Britain’s The Times reports that the protesters were set to target Danish shipping giant Moller-Maersk, but police, who said the protest was illegal since they had not received prior notification, moved in quickly before activists could reach their target. A Times reporter was detained by the police who later said there was no violence.
France’s Le Monde, on the other hand, describes the police reaction as a true demonstration of force, Greenpeace recounts events from its point of view in a blog with video highlights from around the world, and the treehugger.com has a colourful image gallery of the demonstrations.
Turning to the negotiations, in its Green Inc. blog the New York Times reports that, “amid a flurry of negotiating texts for a pact, alternative texts and somewhat secret alternatives to the alternatives, familiar stumbling blocks quickly emerged,” – which largely boil down to climate financing terms and emissions cuts. The blog entry goes on to describe the strong negotiating stance adopted by developing countries, and the war of words between China and the US on climate financing.
WWF in its blog writes that a two-track approach – a strengthened Kyoto Protocol with a second agreement bringing the US on-board – to a global climate treaty is a “possible outcome” of the summit.
Campaign group Tcktcktck has sent an ‘open letter to world leaders’, published in this weekend’s Financial Times. “We need a breakthrough, not a breakdown”, the letter says, calling on leaders to agree to a deal that sees emissions peaking within the next eight years and commit to financing to help developing countries fight climate change.
The FT Weekend also reports that Unilever and Coca-Cola, two of the biggest companies in the world, have launched an emissions-cutting plan. Other multi-nationals are expected to follow suit, the paper says.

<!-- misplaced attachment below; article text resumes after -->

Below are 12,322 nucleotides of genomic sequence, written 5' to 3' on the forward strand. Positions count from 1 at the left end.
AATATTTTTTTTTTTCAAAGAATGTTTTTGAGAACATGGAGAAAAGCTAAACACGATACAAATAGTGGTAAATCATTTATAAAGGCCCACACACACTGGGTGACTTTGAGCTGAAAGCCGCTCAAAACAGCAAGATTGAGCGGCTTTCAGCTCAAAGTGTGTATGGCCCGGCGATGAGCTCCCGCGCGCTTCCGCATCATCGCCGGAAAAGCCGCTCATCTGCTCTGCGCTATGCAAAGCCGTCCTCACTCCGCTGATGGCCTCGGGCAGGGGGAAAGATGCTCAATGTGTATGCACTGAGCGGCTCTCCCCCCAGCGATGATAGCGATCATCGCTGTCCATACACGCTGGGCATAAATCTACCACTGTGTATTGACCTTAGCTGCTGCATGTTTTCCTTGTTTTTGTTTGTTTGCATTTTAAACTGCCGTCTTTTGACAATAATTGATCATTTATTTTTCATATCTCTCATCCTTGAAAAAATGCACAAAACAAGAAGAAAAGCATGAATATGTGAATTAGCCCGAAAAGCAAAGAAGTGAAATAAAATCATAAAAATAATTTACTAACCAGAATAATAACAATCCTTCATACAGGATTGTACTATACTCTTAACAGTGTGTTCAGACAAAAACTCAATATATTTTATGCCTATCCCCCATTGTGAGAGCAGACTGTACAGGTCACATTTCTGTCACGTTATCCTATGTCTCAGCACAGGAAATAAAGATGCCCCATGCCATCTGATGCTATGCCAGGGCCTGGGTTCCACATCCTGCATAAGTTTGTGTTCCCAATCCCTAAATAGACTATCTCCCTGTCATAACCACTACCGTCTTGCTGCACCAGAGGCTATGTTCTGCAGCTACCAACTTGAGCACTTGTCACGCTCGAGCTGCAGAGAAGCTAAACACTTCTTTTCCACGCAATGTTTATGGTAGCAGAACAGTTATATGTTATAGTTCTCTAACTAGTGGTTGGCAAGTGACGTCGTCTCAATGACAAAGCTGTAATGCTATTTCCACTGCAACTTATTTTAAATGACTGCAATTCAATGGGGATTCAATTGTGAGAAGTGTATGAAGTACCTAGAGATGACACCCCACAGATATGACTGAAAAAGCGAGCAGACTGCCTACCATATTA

Lastly, Poltiken has an entertaining cartoon satire of the COP events last week.
As the second week of negotiations dawns, the world waits to see what texts and agreements, as well as demonstrations, will rock Copenhagen and the climate summit negotiators.
Wind turbines everywhere at the summit
There are wind turbines everywhere at the climate summit – real ones and images that have become a symbol of how to combat climate change.
The Presidents and Prime Ministers coming to the talks later in the week will enter next to a working turbine, 75 metres tall, plugged into the Danish electricity grid. At the main entrance to the negotiations there’s a wind turbine blade – a huge 61 metre blade of the kind installed in offshore wind farms. It’s there to show the thousands taking part in COP15 that the technology exists to produce power without emitting greenhouse gases.
There are images of windtubines on billboards and advertisements across the city – on trains, buses, the metro and city streets and squares. ‘The world’s wind resources can generate enough power to satisfy total global energy demand many times over’ declares a sign at an outdoor photo exhbition in Kongens Nytorv – one of the main squares in the city centre.
Probably the least surprising place to find a turbine is on the stands of the Global Wind Energy Council and the European Wind Energy Association in the exhibition area of the COP. The model turbines are going as fast as they are being put out as delegates and observers want to bring home their own model turbine.
The word is out: Wind Power Works
More than 50 journalists from media across the globe visited Middelgrunden Wind Farm on a boat tour this Sunday. Under rare, winter blue skies the journalist experienced the power of offshore wind in action. Today offshore power plants generate 5 per cent of Danish electricity consumption, while total Danish wind energy production accounts for 20 per cent.
The journalists had the opportunity to meet and interview high level representatives from the industry, such as Anders Søe-Jensen, President Vestas Offshore, Steve Sawyer, Secretary General of the Global Wind Energy Council, and Jan Hylleberg, CEO of The Danish Wind Industry Association.
Also on board were Denise Bode, CEO of the American Wind Energy Association, Christian Kjaer, CEO of the European Wind Energy Association, Claus Madsen, Managing Director of ABB and Dorte Mundt Andersen, Director of Health, Safety and Environment, Vestas Wind Systems.
Middelgrunden is located in Øresund outside Copenhagen harbour and consists of 20 turbines with a capacity of 2 MW each. The wind turbines are in a curve, in the shape of a super ellipse around the city. The wind park produces 100.000 MWh a year, covering 3 per cent of the electricity consumed in the municipality of Copenhagen.